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N.H. considering dropping the legal drinking age

Posted at 9:20 AM, Jan 06, 2016
and last updated 2016-01-06 12:20:07-05

It has been nearly three decades since people aged 18 to 20 could drink in New Hampshire, but if one proposal passes, young adults in the Granite State could be legally permitted to drink beer and wine.

The law would allow young adults aged 18, 19 or 20 to drink “while in the presence of responsible adults who are over 21.”

House Bill 1606 states that the goal of the legislation it to tackle a major health problem.

“This general court makes a finding that excessive consumption of alcohol by those under the age of 21 is a major health problem and contributes to automotive accidents and alcohol poisoning,” as stated in the legislation.

Many states allowed adults aged 18 and older to drink through the 1970s, but pressure from groups like Mothers Against Drunk Driving caused many states to make the legal drinking age 21. In 1984, the federal government enacted the National Minimum Drinking Age Act, which meant jurisdictions that failed to raise the minimum drinking age to 21 would not be eligible for federal highway funding.

The legal drinking age in New Hampshire was raised to 21 in 1985 in response to the federal legislation.

While the legal drinking age has been debated for years, evidence tends to suggest that keeping the legal drinking age at 21 will result in fewer deaths.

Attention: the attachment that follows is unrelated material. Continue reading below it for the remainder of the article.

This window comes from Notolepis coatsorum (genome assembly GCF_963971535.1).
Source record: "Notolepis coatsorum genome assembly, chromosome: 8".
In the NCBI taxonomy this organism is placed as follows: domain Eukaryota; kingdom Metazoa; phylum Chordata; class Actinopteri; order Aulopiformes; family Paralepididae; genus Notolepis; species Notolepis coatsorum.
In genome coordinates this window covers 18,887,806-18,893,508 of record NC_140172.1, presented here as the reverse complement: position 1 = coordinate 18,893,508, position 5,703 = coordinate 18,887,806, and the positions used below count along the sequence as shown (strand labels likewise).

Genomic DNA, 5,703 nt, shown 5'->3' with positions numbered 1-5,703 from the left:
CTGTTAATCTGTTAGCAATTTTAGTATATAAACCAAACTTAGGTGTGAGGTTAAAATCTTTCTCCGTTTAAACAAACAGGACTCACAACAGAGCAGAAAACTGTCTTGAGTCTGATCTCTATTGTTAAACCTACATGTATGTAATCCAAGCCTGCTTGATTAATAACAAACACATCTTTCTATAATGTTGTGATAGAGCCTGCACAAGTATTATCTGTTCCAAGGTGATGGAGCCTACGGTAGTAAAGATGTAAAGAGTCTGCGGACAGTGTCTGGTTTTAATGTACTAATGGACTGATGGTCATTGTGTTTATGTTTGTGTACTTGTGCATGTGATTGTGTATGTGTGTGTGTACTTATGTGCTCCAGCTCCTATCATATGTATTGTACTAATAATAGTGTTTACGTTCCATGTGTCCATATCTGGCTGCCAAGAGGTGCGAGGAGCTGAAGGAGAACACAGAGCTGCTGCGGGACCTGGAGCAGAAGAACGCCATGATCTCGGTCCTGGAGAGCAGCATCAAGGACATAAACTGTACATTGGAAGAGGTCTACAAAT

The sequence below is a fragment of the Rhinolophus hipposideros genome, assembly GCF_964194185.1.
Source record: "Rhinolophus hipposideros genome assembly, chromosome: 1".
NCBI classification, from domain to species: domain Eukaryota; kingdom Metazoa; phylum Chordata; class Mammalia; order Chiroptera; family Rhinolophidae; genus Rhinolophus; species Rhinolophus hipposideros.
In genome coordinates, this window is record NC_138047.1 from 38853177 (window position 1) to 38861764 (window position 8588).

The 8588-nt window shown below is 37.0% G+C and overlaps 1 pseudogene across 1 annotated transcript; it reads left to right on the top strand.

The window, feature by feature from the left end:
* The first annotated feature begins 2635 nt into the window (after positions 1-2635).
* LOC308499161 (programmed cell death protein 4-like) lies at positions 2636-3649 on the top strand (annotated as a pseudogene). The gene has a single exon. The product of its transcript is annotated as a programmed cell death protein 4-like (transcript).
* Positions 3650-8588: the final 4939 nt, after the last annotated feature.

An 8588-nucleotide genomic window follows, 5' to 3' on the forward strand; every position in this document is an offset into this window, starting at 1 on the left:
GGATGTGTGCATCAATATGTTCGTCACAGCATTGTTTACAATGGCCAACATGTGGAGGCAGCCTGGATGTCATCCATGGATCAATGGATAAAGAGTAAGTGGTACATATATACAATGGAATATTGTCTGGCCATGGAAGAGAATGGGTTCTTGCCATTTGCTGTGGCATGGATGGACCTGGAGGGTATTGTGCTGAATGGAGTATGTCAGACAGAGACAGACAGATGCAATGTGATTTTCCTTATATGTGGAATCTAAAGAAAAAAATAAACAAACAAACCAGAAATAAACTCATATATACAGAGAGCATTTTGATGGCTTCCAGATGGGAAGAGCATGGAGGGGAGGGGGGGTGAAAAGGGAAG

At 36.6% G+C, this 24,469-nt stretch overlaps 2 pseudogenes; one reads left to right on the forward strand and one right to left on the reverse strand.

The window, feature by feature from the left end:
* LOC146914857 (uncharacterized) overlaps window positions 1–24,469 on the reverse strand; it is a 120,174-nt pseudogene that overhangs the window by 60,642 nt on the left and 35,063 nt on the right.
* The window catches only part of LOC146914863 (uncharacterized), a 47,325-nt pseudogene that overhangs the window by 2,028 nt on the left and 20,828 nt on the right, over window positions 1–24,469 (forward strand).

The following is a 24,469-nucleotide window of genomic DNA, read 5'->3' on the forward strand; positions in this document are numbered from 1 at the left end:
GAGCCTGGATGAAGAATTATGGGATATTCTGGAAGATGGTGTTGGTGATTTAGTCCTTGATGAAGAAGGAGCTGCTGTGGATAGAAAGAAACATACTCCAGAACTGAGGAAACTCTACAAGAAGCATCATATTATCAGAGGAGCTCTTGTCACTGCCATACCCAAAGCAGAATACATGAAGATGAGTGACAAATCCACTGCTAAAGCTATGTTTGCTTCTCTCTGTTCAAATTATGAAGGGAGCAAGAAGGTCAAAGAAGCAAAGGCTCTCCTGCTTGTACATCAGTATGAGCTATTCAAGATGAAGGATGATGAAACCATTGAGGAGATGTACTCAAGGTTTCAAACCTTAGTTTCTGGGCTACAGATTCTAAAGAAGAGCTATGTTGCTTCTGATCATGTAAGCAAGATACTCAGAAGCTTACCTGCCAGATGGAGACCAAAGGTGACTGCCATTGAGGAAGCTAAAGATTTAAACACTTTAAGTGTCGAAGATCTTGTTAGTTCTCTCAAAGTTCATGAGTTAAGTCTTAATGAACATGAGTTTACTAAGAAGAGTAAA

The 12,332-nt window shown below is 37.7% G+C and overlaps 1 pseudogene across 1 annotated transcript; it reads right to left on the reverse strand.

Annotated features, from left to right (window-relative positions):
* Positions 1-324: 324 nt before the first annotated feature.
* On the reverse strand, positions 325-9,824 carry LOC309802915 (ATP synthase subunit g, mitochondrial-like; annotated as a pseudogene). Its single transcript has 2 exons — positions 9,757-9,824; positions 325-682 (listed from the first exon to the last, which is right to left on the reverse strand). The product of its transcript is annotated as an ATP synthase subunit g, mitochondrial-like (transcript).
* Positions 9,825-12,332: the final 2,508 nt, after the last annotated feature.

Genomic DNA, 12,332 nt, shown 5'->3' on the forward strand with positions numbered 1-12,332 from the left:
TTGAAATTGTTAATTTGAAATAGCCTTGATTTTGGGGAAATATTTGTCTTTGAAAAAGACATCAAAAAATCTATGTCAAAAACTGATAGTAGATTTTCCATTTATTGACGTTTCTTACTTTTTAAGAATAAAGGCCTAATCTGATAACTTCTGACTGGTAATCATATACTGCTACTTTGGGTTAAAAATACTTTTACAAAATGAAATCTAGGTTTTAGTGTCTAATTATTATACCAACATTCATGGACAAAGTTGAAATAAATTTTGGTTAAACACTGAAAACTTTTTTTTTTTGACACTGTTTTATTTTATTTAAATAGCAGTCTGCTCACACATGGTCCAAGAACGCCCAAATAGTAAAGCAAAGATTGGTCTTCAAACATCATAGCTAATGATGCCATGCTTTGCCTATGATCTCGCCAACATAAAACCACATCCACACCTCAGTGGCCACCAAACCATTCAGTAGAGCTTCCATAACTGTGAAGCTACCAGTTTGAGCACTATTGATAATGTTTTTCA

Joint researchers Toben Nelson from the University of Minnesota and Henry Wechsler from Harvard University concluded that a lower drinking age would cause more issues.

“The weight of the scientific evidence, evaluated by many experts and government agencies, demonstrates that the minimum legal drinking age of 21 years is effective public policy for reducing underage drinking and preventing the negative consequences that can result from underage drinking,” the study said.

“The evidence suggests that making alcohol more available by reducing the minimum legal drinking age to 18 years will lead to an increase in drinking and related harms,” the study continues. “The evidence shows instead that strengthening enforcement and establishing policies to support the existing minimum legal drinking age are effective approaches to lower alcohol-related morbidity and mortality among youths.”

The legislation would go into effect on Jan. 1, 2017.

Justin Boggs is a writer for the E.W. Scripps National Desk. Follow him on Twitter @jjboggs.